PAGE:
The Erin Andrews trial in a courtroom in Nashville, Tennessee, has become a maelstrom of ugliness and embarrassment. At the heart of the trial is a nude tape of the journalist and sportscaster, filmed by a stalker without her knowledge and posted online against her will.
Andrews is suing the stalker and other involved parties in civil court, for a total of $75 million in damages. The trial is currently in progress. At the most basic level, the case is about a sex crime and the gross invasion of Erin’s privacy.
But there’s more to it than that. As testimony continues, that is alarming, painful details about the incident that paint an appalling portrait of how it has changed sportscaster’s life. Since the tape appeared on the internet, Andrews has frequently been told that it was good for her career.
Even before the Erin Andrews trial, she’s had to battle an ongoing media narrative suggesting that she leaked the footage herself as a publicity stunt. And as Andrews revealed on the witness stand, she was at one point barred from doing her job as a sports reporter until she participated in a televised interview about what had happened.
So this trial isn’t merely about justice for Andrews — it’s also about victims of abuse, particularly women, and how they are too often shamed, objectified, and punished for crimes committed against them.
Andrews is a journalist who is perhaps best known for her tenure at ESPN. She was employed by the network for eight years (from 2004 to 2012), eventually becoming the sideline reporter for premier college football and basketball games.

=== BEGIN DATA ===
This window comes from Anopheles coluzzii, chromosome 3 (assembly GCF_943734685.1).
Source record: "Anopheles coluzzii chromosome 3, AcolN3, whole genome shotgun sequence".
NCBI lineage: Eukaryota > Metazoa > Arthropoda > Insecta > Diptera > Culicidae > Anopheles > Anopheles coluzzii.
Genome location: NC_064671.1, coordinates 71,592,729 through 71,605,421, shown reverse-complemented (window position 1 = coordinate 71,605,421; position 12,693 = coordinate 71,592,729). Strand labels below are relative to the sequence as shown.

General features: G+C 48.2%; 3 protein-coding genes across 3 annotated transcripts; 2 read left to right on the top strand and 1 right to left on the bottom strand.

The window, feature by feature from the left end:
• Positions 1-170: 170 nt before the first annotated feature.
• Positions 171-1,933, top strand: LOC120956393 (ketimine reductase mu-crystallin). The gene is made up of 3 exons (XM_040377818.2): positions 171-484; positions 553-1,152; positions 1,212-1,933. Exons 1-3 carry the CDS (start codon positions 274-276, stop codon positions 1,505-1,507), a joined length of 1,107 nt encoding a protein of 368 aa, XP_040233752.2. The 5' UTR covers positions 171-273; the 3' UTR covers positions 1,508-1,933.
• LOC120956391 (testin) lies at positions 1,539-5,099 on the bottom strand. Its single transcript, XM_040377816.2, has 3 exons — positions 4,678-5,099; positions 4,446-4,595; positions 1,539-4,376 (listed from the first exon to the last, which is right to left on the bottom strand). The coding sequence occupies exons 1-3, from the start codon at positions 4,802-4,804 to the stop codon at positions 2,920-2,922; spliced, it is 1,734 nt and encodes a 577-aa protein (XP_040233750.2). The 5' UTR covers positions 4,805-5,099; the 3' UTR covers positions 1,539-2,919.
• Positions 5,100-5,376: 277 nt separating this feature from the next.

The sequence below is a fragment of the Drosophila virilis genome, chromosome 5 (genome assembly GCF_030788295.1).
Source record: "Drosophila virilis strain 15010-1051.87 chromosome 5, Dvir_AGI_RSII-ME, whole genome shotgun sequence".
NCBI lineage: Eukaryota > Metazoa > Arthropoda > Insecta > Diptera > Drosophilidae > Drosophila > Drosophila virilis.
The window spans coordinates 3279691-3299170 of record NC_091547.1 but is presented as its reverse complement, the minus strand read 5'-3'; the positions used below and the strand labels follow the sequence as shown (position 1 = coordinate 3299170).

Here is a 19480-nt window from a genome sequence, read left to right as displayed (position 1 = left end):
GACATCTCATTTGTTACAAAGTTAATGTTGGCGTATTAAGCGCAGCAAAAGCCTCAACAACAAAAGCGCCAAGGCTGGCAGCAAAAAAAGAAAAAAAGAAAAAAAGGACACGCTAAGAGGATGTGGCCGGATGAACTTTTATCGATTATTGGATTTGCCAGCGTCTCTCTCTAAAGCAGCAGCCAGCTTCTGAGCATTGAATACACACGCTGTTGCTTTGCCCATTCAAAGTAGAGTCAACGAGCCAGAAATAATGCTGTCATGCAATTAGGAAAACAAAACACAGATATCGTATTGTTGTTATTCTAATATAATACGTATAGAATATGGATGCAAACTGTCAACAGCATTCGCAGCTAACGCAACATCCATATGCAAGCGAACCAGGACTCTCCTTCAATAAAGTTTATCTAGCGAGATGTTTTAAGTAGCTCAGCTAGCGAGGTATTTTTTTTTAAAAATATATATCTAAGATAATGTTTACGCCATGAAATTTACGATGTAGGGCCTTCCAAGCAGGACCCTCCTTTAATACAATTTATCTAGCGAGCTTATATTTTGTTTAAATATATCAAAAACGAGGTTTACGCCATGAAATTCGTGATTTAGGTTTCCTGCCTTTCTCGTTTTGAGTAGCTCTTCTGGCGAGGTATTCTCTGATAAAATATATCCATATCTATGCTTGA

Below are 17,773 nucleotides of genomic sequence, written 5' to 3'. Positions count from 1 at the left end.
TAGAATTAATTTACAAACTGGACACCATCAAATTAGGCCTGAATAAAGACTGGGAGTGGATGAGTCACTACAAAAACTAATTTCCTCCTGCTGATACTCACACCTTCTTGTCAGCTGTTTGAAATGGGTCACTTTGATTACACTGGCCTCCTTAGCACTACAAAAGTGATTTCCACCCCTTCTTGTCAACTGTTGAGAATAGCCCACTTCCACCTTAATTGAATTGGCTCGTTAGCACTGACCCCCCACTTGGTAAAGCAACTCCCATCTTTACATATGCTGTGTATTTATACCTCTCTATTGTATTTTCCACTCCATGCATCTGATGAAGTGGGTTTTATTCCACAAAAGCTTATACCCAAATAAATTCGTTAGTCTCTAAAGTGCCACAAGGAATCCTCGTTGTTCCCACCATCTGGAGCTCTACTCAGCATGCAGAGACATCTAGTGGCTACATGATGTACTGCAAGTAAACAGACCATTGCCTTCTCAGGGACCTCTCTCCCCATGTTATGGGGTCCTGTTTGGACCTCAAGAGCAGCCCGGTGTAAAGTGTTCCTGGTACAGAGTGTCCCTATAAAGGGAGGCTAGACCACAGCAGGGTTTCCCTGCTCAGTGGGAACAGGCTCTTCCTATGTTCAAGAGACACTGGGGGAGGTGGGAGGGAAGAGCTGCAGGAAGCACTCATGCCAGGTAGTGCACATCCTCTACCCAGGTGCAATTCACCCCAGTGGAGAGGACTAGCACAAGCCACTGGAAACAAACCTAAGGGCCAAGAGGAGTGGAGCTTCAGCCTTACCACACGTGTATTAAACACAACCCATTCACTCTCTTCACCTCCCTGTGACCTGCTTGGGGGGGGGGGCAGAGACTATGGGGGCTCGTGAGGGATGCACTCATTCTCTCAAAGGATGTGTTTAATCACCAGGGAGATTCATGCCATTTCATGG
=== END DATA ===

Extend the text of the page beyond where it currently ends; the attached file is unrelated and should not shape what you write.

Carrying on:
In 2008, while Andrews was in Nashville covering a Vanderbilt football game, a man named Michael David Barrett altered the peephole of her Marriott hotel room and filmed her undressing. The videos and images made their way to the internet, where they have been viewed, according to an expert who testified at the trial, nearly 17 million times since being made public in 2009.
In December 2009, Barrett pleaded guilty to interstate stalking (prosecutors said he stalked Andrews to at least three cities and had multiple videos) and was sentenced to 27 months in prison, the maximum possible sentence, according to US District Judge Manuel Real.
“Thirty months isn’t enough,” Andrews said at the sentencing. “You violated me, and you violated all women. You are a sexual predator, a sexual deviant, and they should lock you up.”
Andrews’s civil trial against Barrett, the Marriott hotel’s management, and Windsor Capital Group, the company that operates the hotel, began on February 29; she is suing for $75 million.
In the Erin Andrews trial, she aims to show the damage the incident has caused in her life, while Barrett, the Vanderbilt Marriott hotel management, and Windsor Capital aim to show that no harm has been done. The very nature of the trial means that gory, maddening stuff might be dredged up. Andrews alleges that Barrett asked someone at the hotel which room she was staying in, and that the information was given freely. He then booked the room next to hers, and she was never made aware that someone would make a request like this.